×
You will be redirected back to your article in seconds

GLAAD President Reflects on Edie Windsor’s Impact on LGBTQ Community

From time to time while growing up, I heard the saying “Never meet your heroes” — an adage based on the idea that meeting someone whom you held in great reverence could only end in disappointment. If there were ever someone to prove that saying wrong, it was Edie Windsor, who died Sept. 12 at the age of 88. She was my hero, and meeting her only exceeded my expectations of what a wise, kind and powerful woman she was.

History will remember Edith Windsor as the plaintiff in the Supreme Court case that led to the discriminatory Defense of Marriage Act (DOMA) being declared unconstitutional, but for those of us lucky enough to have worked alongside her, she was so much more.

I met Edie a few summers ago in Provincetown, Mass., an LGBTQ-friendly summer destination on Cape Cod. I had the honor of introducing my then 6-year-old daughter, Kate, to Edie, which in itself was powerful. My wife and I do our best to ensure that Kate is surrounded by strong female role models, and having the privilege of introducing her to one of the strongest was amazing. After I explained to Kate who this fierce advocate for equality was, Kate, barely in second grade, thanked her for what she had done for our family. And Edie, ever warm and generous, asked Kate if she could have a picture with her. Kate was so excited I thought she would float away. I am proud that when Kate is studying American history in school and learns about Edie Windsor, she’ll be able to say that she stood in her presence — and has the photo to prove it!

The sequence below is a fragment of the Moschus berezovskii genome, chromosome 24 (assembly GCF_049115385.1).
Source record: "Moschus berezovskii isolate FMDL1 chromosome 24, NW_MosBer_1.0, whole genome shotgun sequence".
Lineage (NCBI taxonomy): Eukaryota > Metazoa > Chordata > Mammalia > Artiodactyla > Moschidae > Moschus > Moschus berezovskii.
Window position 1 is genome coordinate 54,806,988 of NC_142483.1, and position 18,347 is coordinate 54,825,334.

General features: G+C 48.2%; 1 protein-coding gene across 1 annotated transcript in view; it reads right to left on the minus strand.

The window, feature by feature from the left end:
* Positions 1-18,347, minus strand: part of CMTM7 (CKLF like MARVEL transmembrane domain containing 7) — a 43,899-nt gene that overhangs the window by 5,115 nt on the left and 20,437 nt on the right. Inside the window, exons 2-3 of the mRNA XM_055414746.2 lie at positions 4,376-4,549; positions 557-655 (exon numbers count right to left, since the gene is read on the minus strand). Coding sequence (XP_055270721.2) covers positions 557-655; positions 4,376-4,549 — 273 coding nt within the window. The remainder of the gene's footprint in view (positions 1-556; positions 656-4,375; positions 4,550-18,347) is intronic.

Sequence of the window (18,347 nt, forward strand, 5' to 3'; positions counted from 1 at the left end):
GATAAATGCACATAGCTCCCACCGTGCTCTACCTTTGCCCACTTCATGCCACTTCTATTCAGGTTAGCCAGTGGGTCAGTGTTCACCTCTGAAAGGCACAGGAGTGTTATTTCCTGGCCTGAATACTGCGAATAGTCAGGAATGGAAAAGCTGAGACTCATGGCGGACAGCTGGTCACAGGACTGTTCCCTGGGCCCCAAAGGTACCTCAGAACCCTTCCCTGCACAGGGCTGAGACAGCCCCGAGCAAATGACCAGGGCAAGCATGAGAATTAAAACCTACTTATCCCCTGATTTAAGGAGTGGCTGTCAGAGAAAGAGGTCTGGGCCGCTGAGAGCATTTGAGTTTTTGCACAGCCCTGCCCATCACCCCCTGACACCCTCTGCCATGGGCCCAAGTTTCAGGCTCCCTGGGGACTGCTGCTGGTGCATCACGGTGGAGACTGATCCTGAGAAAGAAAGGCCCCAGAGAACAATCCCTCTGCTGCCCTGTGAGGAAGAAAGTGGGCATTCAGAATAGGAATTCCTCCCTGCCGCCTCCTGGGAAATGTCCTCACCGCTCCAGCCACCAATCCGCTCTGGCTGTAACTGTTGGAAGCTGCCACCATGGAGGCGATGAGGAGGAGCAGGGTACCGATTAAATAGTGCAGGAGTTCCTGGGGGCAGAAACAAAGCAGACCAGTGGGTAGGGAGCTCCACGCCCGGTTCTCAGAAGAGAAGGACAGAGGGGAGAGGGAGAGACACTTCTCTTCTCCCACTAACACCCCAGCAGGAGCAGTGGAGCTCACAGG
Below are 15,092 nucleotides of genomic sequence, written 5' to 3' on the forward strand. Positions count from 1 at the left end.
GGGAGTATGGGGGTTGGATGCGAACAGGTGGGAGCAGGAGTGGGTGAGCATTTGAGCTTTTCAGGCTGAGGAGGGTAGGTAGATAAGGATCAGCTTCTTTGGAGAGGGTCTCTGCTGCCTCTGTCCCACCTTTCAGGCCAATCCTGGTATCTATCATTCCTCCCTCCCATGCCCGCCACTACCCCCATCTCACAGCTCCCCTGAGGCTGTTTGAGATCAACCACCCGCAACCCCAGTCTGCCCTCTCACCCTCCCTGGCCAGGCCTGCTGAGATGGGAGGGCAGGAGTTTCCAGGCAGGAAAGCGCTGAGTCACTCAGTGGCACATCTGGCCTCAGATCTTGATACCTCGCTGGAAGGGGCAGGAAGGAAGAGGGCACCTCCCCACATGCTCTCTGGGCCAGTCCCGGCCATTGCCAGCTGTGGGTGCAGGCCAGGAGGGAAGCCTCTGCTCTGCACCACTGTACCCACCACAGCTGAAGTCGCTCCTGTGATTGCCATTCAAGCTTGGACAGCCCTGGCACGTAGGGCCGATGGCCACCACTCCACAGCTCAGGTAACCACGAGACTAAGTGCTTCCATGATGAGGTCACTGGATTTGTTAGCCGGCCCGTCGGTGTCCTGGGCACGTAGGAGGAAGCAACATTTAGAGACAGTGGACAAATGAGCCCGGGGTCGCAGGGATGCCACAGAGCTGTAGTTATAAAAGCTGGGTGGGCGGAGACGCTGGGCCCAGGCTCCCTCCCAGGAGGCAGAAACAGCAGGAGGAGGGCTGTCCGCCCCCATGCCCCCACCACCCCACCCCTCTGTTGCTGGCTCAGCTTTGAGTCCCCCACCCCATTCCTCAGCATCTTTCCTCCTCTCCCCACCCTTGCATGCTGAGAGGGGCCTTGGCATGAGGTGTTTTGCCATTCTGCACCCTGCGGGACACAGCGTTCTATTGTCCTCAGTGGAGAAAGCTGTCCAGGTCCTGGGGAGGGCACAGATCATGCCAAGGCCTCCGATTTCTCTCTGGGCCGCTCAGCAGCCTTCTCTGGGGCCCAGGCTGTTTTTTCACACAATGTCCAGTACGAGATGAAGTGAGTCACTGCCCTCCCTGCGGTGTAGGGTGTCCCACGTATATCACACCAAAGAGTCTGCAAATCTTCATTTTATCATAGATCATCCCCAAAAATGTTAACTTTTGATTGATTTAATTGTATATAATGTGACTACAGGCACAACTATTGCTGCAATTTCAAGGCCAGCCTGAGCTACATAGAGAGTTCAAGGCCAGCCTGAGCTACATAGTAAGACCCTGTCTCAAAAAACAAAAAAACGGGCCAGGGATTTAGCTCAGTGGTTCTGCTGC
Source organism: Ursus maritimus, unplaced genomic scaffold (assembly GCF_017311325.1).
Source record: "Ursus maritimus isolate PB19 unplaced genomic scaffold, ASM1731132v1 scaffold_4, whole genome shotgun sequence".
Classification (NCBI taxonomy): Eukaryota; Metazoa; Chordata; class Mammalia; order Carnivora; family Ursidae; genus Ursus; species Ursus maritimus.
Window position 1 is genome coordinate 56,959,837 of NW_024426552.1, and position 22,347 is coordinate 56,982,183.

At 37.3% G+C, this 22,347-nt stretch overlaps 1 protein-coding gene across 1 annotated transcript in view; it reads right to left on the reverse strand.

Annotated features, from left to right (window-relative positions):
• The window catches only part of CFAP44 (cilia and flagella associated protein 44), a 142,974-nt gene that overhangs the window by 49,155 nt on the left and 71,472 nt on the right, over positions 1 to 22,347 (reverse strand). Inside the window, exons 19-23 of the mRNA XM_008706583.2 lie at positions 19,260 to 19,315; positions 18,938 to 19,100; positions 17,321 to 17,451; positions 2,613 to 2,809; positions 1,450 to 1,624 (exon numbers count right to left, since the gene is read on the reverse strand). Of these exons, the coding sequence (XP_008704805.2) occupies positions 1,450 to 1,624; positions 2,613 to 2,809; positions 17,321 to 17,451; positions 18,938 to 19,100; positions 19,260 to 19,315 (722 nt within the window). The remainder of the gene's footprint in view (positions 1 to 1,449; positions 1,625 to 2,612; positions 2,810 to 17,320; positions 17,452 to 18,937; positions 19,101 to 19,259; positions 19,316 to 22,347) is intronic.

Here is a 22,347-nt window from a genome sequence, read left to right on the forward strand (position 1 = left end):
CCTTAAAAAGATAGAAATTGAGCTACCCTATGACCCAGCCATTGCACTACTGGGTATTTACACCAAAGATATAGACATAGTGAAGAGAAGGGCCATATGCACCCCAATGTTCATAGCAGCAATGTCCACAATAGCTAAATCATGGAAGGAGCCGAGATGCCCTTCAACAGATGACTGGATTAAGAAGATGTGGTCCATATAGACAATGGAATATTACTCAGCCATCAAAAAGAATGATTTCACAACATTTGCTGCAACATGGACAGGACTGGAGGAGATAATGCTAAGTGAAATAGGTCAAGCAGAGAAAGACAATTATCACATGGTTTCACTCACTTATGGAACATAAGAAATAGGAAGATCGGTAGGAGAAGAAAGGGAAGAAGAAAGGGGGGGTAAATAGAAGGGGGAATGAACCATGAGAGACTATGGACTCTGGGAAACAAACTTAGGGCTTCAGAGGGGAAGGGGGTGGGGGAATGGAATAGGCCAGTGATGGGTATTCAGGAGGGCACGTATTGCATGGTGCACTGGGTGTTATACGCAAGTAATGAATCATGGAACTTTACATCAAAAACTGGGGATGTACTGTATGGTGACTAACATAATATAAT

Edie was truly a force. An unabashed and proud lesbian who fought relentlessly for equality, she moved the country with the story of her and her wife, Thea Spyer. They met in the ’60s and got engaged, even though it would be almost half a century before marriage equality was the law of the land. In 1993, they were among the first couples to enter into a domestic partnership in New York.

In 2007, after a long battle with chronic illness, Spyer was given only a year to live. And since the state of New York had yet to pass marriage equality, the couple headed to Canada to finally have their decades-long love and commitment legally recognized. Spyer passed away in 2009, and since their marriage was not recognized as valid by the federal government under DOMA, Edie was required to pay over $350,000 in estate taxes. This was the basis for her successful lawsuit.

I often have a hard time wrapping my head around the fact that this couple’s love and devotion stood the test of 40 years, but the nation did not recognize their commitment. Every time I think about this, it brings a tear to my eye. But I am heartened by the fact that because of Edie and her sacrifice, courage and tenacity, I and future generations don’t have to go through that painful battle.

As president and CEO of GLAAD, I know that all it takes is a single, humanizing story to change hearts and minds — it’s what GLAAD has done for over 30 years and it’s what Edie did. She brought a passionate, caring face to the struggles that so many faced. She was on every talk show and news network and in every newspaper. Her impact was massive. And in 2015, two years after DOMA was struck down, marriage equality passed in the U.S. It was a quantifiable difference: Per GLAAD’s annual survey measuring LGBTQ acceptance levels, almost two-thirds of Americans were comfortable with LGBTQ people, a higher number than ever before.